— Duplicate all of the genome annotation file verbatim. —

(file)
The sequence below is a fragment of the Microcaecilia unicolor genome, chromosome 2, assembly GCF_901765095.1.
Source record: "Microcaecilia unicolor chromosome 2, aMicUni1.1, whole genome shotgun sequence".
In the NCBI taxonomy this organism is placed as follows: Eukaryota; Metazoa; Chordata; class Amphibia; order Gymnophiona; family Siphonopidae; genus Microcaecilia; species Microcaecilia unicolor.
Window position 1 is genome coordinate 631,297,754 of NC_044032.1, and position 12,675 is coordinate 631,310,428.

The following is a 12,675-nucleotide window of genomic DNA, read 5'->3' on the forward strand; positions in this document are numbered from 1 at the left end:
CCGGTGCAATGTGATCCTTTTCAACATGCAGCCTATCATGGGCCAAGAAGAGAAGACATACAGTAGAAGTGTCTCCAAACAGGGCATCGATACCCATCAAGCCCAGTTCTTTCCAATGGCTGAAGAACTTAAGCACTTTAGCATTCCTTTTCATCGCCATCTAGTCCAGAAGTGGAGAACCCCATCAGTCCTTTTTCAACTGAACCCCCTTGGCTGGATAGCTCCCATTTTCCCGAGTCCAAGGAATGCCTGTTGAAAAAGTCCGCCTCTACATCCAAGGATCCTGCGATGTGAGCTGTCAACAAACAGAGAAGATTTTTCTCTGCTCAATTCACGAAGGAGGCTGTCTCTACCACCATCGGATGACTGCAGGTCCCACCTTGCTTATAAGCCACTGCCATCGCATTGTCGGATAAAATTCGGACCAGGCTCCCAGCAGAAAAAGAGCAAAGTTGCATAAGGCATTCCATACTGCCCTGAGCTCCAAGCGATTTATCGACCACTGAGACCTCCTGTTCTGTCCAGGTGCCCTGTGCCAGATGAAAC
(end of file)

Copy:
The sequence below is a fragment of the Microcaecilia unicolor genome, chromosome 2, assembly GCF_901765095.1.
Source record: "Microcaecilia unicolor chromosome 2, aMicUni1.1, whole genome shotgun sequence".
In the NCBI taxonomy this organism is placed as follows: Eukaryota; Metazoa; Chordata; class Amphibia; order Gymnophiona; family Siphonopidae; genus Microcaecilia; species Microcaecilia unicolor.
Window position 1 is genome coordinate 631,297,754 of NC_044032.1, and position 12,675 is coordinate 631,310,428.

The following is a 12,675-nucleotide window of genomic DNA, read 5'->3' on the forward strand; positions in this document are numbered from 1 at the left end:
CCGGTGCAATGTGATCCTTTTCAACATGCAGCCTATCATGGGCCAAGAAGAGAAGACATACAGTAGAAGTGTCTCCAAACAGGGCATCGATACCCATCAAGCCCAGTTCTTTCCAATGGCTGAAGAACTTAAGCACTTTAGCATTCCTTTTCATCGCCATCTAGTCCAGAAGTGGAGAACCCCATCAGTCCTTTTTCAACTGAACCCCCTTGGCTGGATAGCTCCCATTTTCCCGAGTCCAAGGAATGCCTGTTGAAAAAGTCCGCCTCTACATCCAAGGATCCTGCGATGTGAGCTGTCAACAAACAGAGAAGATTTTTCTCTGCTCAATTCACGAAGGAGGCTGTCTCTACCACCATCGGATGACTGCAGGTCCCACCTTGCTTATAAGCCACTGCCATCGCATTGTCGGATAAAATTCGGACCAGGCTCCCAGCAGAAAAAGAGCAAAGTTGCATAAGGCATTCCATACTGCCCTGAGCTCCAAGCGATTTATCGACCACTGAGACCTCCTGTTCTGTCCAGGTGCCCTGTGCCAGATGAAAC